REVIEW: 4* Festa Veneziana!

Robert Hugill, Planet Hugill
cardinal vaughan
Some thrilling moments in a programme of Venetian poly-choral music of both Giovanni and Andrea GabrieliFor Festa Veneziana! at the Temple Church on Tuesday 14 March 2017, the Schola Cantorum of The Cardinal Vaughan Memorial School, director Scott Price, was joined by His Majesty’s Sagbutts and Cornetts, tenors Peter Davoren and Nicholas Mulroy for a programme of Venetian 17th century poly-choral music, as part of the Temple Music Foundation‘s concert series.The name most associated with this period is Giovanni Gabrieli, and the programme started with Giovanni Gabrieli’s 14-part In ecclessiis and concluded with his 15-part Jubilate Deo. But the great virtue of Scott Price’s programme was that we also heard music by Giovanni Gabrieli’s uncle, Andrea Gabrieli including the spectacular 16-part Gloriaalong with lesser known Venetian composers Giovanni Battists Grillo and Gioseffo Guami.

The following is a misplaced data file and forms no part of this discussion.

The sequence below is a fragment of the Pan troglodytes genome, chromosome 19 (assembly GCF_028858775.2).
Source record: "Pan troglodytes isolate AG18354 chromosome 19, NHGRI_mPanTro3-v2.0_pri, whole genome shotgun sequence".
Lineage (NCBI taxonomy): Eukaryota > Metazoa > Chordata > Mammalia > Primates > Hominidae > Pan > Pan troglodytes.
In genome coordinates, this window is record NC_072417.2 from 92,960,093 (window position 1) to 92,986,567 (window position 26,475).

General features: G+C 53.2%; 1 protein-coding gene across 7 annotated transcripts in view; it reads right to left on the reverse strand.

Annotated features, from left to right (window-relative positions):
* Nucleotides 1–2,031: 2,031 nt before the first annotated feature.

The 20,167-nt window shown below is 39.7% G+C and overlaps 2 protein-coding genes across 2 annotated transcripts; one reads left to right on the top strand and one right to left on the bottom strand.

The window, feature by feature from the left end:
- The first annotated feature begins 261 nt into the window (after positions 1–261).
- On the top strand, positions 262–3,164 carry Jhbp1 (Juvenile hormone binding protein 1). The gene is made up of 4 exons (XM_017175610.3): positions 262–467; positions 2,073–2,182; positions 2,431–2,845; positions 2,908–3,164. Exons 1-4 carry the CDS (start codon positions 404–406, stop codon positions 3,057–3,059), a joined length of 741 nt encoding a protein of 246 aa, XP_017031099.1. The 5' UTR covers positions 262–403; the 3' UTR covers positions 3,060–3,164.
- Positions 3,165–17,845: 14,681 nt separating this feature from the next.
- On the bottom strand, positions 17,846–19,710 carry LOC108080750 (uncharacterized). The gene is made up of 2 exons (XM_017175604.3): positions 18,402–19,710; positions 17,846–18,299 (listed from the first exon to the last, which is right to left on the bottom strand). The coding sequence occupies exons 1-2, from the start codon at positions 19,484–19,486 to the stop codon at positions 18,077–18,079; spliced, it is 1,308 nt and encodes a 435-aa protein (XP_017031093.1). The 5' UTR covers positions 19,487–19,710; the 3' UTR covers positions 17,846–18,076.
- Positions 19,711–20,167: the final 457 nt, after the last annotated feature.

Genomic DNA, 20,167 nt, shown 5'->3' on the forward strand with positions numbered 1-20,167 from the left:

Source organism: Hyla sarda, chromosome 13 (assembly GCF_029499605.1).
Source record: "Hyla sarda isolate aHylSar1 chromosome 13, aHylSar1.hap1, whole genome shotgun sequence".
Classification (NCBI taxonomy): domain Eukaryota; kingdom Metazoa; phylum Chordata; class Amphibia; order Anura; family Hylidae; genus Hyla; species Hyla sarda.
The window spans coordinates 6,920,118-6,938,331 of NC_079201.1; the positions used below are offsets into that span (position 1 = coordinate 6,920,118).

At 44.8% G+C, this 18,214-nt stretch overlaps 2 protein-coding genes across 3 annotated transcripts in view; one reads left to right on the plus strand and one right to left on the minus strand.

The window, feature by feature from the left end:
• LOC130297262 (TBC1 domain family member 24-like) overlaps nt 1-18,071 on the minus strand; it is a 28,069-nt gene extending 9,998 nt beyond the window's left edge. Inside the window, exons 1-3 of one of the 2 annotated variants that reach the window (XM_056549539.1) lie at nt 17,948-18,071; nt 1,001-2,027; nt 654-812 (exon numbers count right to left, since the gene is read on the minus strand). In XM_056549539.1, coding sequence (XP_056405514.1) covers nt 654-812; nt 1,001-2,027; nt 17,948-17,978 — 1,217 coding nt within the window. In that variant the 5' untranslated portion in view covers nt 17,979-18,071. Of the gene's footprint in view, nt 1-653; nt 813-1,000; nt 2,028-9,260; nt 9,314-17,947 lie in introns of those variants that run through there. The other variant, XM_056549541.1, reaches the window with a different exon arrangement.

The Schola Cantorum of The Cardinal Vaughan Memorial School is an all-male choir (of boys aged 11 to 18) numbering over 50 which is the liturgical choir of The Cardinal Vaughan Memorial School, singing during the regular Wednesday school masses as well as having frequent external engagement. The boys make what might be termed a Continental sound, with the two dozen trebles giving an admirably strong, firm and focused sound. Overall it was a robust and vibrant sound, often thrilling with a confident sense of engagement with the music.

Scott Price followed known 17th century Venetian practice in mixing instruments and voices in the poly-choral pieces, and he also used a semi-chorus of boys from the choir, so the results had a striking sense of the contrast between timbres and between groups of different sizes. In Giovanni Gabrieli’s In ecclesiis the interaction between choir, a quartet of soloists (Aidan Cole, Philippe Barbaroussis, Nicholas Mulroy and Peter Davoren), the cornets and sackbuts and Iestyn Evans’ organ produced some thrilling moments, and some finely subtle ones too.

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